Extracellular vesicles (EVs)
EVs are membranous vesicles originating from most cells via multivesicular bodies (exosomes), shedding from the cell membrane (microparticles), or produced by apoptotic cells (apoptotic bodies) (1) and released in many body fluids. The nature of the vesicles present in the extracellular environment is quite heterogeneous and consequently several terms have been applied to classify them (2). Discussions regarding the standardization of the isolation procedures and the identification of specific markers have been ongoing for years, but no consensus has been reached on the methods that could be implemented to unambiguously discriminate diverse classes of EVs (3,4). Therefore, in agreement with a previous report (5), we prefer to use the generic term “extracellular vesicles” to collectively denote all the vesicles obtained from biological samples or cell culture supernatants, regardless of the differences in biogenesis and composition.
EVs function as intercellular messengers transferring proteins, RNA species (messenger RNA, long noncoding RNA, microRNA), DNAs (mitochondrial DNA, chromosomal DNA), carbohydrates, and bioactive lipids. The content of the cargo packaged into EVs differs from that in the originating cells, indicating that the loading process is selective (6). Circulating EVs can, therefore, represent powerful, minimally invasive, specific diagnostic and prognostic biomarkers for numerous diseases, including cancer (7,8). On the other hand, delivery of therapeutic bioactive molecules, in particular miRNAs, through EVs may be an innovative avenue for cancer therapy (9-12). In facts, as delivery vehicles, EVs support the release of microRNAs, anti-miRNA oligonucleotides and small interfering RNAs, protecting them from degradation. Due to lack of class I/II MHC molecules expression, EVs isolated from mesenchymal cells do not promote immune response, thus allowing harvesting also from non-autologous cells and repeated administration (13). Moreover, EVs have negligible toxicity and can deliver their cargo across the blood-brain barrier (14).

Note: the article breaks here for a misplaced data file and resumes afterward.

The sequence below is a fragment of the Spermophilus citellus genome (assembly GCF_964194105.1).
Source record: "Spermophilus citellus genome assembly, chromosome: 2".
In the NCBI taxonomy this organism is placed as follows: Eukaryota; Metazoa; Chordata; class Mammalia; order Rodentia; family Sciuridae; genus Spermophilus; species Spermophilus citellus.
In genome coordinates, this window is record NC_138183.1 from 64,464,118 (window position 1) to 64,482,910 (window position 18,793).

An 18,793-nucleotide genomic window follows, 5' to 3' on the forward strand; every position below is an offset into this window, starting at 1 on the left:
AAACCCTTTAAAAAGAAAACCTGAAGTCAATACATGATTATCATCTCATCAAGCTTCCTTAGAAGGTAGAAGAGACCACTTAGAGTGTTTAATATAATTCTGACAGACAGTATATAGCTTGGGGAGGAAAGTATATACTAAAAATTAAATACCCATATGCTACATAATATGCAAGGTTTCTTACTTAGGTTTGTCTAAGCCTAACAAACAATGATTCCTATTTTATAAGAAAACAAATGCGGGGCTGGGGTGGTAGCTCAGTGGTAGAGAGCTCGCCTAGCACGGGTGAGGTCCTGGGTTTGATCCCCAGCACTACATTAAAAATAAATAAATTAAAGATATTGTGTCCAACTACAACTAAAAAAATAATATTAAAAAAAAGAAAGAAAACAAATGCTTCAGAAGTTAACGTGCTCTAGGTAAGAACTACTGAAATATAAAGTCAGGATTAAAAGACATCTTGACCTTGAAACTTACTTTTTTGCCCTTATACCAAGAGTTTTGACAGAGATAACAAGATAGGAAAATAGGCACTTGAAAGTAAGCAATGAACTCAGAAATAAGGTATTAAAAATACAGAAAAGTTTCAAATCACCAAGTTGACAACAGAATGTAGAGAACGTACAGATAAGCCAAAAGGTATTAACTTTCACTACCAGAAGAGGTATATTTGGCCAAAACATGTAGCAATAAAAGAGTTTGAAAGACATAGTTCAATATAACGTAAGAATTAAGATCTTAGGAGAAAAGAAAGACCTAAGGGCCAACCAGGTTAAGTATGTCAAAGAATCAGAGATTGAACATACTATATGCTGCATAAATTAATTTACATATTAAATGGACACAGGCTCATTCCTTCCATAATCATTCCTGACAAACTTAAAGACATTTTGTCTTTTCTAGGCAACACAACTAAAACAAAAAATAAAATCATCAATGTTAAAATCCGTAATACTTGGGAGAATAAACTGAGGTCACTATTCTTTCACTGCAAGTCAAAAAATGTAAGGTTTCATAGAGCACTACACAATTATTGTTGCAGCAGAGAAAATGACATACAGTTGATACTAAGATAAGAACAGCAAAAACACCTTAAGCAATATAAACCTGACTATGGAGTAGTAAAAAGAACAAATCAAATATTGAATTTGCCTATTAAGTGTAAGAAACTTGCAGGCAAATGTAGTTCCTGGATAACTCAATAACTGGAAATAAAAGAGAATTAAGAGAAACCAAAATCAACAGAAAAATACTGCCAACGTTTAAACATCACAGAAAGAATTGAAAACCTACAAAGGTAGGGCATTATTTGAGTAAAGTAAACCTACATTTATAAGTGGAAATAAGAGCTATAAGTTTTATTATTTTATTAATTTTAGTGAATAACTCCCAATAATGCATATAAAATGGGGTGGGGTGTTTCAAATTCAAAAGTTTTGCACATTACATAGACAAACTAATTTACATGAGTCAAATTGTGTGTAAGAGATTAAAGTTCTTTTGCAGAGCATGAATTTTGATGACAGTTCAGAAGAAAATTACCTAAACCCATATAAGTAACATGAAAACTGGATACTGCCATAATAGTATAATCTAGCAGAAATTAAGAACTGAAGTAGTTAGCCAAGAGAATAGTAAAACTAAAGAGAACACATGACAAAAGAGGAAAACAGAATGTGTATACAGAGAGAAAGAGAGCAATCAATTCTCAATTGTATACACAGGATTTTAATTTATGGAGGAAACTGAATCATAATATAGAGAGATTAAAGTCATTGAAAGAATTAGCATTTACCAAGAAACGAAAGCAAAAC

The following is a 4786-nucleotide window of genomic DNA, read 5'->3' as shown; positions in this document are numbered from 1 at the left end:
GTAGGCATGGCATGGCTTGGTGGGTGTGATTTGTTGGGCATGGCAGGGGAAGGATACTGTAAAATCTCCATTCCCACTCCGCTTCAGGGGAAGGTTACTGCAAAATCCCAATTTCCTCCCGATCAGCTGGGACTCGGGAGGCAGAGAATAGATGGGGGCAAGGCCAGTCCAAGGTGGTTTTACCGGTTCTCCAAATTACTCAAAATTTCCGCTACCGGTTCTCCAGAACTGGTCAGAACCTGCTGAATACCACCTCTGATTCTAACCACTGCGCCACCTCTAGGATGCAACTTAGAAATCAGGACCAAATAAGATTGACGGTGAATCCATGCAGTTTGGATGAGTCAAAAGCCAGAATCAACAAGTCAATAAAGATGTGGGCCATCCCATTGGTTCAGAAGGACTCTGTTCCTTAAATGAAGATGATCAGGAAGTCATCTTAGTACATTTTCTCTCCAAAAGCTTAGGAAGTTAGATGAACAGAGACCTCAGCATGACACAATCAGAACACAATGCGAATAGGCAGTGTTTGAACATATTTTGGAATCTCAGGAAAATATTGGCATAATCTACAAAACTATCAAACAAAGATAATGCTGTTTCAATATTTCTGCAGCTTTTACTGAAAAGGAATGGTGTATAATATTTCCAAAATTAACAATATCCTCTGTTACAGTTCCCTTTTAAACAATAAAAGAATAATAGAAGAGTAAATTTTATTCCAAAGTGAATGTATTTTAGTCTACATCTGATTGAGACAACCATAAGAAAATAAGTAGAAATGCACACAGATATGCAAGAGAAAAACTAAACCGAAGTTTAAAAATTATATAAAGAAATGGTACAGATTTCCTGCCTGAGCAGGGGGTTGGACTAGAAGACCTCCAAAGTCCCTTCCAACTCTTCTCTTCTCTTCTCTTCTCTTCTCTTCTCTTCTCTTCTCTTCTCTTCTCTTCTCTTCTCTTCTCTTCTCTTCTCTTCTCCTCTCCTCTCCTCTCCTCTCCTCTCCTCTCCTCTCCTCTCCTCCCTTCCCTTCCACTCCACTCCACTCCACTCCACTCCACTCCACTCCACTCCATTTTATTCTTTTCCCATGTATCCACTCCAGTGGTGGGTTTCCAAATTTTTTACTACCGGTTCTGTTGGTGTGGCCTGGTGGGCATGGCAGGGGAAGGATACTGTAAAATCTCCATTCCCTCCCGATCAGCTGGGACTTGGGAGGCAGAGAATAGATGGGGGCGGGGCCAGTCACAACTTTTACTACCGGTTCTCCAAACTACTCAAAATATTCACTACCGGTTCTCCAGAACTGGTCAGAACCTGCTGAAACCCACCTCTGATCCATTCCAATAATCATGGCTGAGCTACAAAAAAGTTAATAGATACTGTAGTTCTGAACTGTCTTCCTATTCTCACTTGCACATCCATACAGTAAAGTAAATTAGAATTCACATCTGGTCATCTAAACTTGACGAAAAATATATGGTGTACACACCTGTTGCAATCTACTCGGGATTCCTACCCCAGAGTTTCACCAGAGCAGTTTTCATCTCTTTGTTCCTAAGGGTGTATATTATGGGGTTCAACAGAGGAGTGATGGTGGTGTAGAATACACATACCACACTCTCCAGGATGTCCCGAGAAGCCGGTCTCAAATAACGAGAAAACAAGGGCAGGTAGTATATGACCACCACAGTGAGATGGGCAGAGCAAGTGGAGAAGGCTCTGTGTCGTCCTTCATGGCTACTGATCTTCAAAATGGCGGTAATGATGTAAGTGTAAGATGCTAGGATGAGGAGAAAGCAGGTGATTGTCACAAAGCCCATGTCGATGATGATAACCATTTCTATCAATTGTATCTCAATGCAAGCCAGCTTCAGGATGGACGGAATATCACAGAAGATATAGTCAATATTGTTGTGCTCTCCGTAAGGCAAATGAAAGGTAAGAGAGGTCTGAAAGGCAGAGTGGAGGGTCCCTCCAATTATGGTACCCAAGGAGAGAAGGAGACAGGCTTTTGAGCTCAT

Micro RNAs (miRNAs) are a class of approximately 22 nucleotide-long, non-coding RNAs predominantly involved in the regulation of target gene expression, mainly at post transcriptional level, by binding to a complementary mRNA sequences (15). More than 2,500 miRNAs have been identified in eukaryotic cells, and they have been demonstrated to play a pivotal role in regulating diverse physiological and pathological processes including cancer development, metastasis and drug resistance (16,17).
Extracellular miRNAs have been identified in several biological fluids (18), protected from RNase degradation by association with Argonaute (Ago) proteins (19), in high- and low-density lipoprotein particles (20) or by inclusion into extracellular microvesicles (10). Up to 99% of circulating plasmatic miRNAs are bound to an Argonaute protein and are not enclosed within EVs (21). Argonaute are highly conserved and ubiquitously expressed proteins which play a key role in gene silencing. Ago proteins bind small non coding RNAs, including miRNAs, and mediate repression of specific target genes promoting mRNA degradation or inhibiting translation (22). Circulating miRNAs are mainly produced as “trash” RNAs from cells undergoing damage, necrosis and apoptosis. The functional role of this heterogeneous population of extracellular miRNAs is still a matter of debate (23,24). Yet, several lines of evidence strongly suggest that functional miRNAs contained into EVs can be delivered to, and specifically regulate gene expression on distal target cells during viral infection, immune response and tumor progression (25,26).